After talking broadly about the trips I have taken, I thought I would use this post to chronicle a glimpse of what I experience on the day-to-day, specifically each morning at school. Typically, I arrive around 7:50 when the teacher on side gate duty is impatiently holding the gate open for the last students sprinting to make it, and myself. I slide in and wai: “Sawadee ka,” I say in greeting, “Hello! Kap khun ka for holding the gate.” My Thai sucks. It’s usually a mix of Thai and English, with most Thai phrases being repeated quickly in English (sawadee-ka-hello), almost in apology for how attrociaous I sound. She smiles curtly as she locks the gate, dooming all latecomers to the extra block’s walk to the front gate.
I drop off my bag in my office, slip into my school shoes, sign in, and head to the huge, covered, outdoor gathering area where the 3000+ students already stand in neat rows, taking attendance and chattering. I am an advisor for Mathayom 5 (the age equivalent of Juniors in high school), but due to the fact that mai kow jai—I don’t understand—Thai or anything that is going on, I mostly just stand there and look pretty. Occasionally, Cream—the class leader—runs up to me with papers written completely in Thai, hands them to me, and points to lines for me to sign. I dutifully initial, and hand them back to her; nothing bad has come of this strategy yet.
I scan the rows for the M5 teachers I recognize so that I know where to stand today. I’m in my own world and remember —shit—I almost forgot my manners. Wai, wai, wai, as I pass Thai teachers; some wai back; other, older ones, simply nod in my direction. I’m still not confident I completely understand the whole waiing concept. The wai itself is a slight bow with the hands together; it is a greeting, a show of respect. The subordinate initiates the wai with the superior, and the superior (or equal) then returns the wai. Students wai teachers all day long, and that is usually accepted with a nod of acknowledgement from the teacher or, if you’re bridging cultures like me, a smile and a loud “hello.” While the student-teacher power dynamic is pretty straightforward, superiority is not always black and white. For example, in the school setting, elder teachers are definitely superior, as are those who hold a higher position than myself (how would I know what someone’s postition is? Answer: I wouldn’t). But riddle me this: what do you do when faced with someone who is older than you, but in a lower position?
For example, there is a custodian who works in our building; she is not old, but she is definitely older than me. One of the first days, I hit her with a wai and a, “Sawadee ka.” She giggled—ok so maybe I wasn’t supposed to wai her? I thought—but she returned the greeting and seemed pleased, the pressed-lip grin remaining on her face and she returned to sweeping. I guessed that not everyone at the school showed her the same respect because a custodian job is held to be lower than the highly regarded teacher position. Whatever—I’m barely a teacher—I wai her every morning , and she always giggles quietly but wais back, appearing to secretly enjoy it.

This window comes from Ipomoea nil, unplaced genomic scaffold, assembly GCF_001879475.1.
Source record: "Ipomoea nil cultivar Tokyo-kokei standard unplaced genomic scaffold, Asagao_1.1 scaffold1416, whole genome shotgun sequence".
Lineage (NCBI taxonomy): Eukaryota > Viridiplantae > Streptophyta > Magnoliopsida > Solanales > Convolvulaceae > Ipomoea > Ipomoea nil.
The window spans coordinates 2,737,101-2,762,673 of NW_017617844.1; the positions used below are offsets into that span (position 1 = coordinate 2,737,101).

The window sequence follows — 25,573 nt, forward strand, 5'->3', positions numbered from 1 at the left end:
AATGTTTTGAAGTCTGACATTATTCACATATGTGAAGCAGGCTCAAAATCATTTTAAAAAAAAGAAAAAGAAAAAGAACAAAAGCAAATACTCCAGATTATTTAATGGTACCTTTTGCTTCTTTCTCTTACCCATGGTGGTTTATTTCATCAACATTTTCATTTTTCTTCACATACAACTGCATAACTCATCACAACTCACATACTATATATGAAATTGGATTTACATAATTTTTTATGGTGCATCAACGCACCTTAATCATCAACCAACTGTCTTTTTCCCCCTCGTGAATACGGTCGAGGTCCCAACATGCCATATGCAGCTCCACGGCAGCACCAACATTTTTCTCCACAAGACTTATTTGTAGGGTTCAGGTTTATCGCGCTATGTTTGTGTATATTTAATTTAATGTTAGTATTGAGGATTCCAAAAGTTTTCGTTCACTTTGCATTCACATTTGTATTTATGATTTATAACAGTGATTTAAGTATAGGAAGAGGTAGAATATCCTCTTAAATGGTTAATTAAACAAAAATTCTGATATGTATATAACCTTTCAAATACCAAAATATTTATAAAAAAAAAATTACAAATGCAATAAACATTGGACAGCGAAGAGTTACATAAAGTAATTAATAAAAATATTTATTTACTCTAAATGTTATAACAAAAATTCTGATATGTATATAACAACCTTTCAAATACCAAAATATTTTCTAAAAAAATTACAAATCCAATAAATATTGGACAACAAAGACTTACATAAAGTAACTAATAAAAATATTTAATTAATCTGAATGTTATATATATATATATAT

Anyways, I don’t make it through the morning without waiing at least 30 people. Once I spot where M5 has decided to line up that day, I stand nearby and observe, as some Thai teacher barks loudly on the microphone. I never have any idea what he’s saying, but it never sounds very positive—until occasionally the whole place bursts into laughter, and then I’m confused. When it is time for the flag ceremony to begin, the barking on the microphone stops abruptly and the students stand at attention, facing the flag. The national anthem is sung, the voices of 3,500 students and teachers harmonizing, accompanied by the band. When it is over, everyone turns in unison 90 degrees to the left—we are now facing the Spirit House and Buddhist alter and it is time for prayer. After prayer, everyone turns again, another 90 degrees to the left, facing an image of the King. The song of the royal family plays, some words are said, and then there is a rustle of noise as the men bow and the women curtsey.
More than likely, at some point during this ceremony my co-teacher, another M5 advisor— Rassarin—has snuck up beside me. She stands about a head shorter than I and, in her limited English, speaks to me fondly in a tone one might use on their 2-year-old; she affectionately addresses me as baby. When the ceremony ends, we engage in some only moderately uncomfortable routine small talk, Rassarin never abandoning her sugary tone. We comment on the weather and discuss our weekends—“What did you do this weekend?” I ask on Mondays. “Oh, I sleep!” or “What are you doing this weekend?” I ask on Fridays. “Oh, I sleep!”—and ending with, “Nice day, baby!” when she decides that the pleasantries are over and bids me adieu, marching into the throng of students to fulfill what I assume are the duties of 2 advisors by herself.
And then I slip away, retreating back to the safety of the EP building to settle into my office and wait for first period to start. Depending on the number and sorts of activities taking place where the students remain at the assembly, first period might start on time at 8:20; it might start late, around 8:40; students might roll in from assembly at 9:05, 5 minutes before the period ends. Today only two students showed up to first period, with 15 minutes left until the bell; I found out during second period that all afternoon classes would be cancelled. When these things happen—and they happen often—there is no point in getting frustrated—I guess I’ll push today’s lessons to tomorrow.
Originally published on January 15, 2018 on CIEE Teach In Thailand.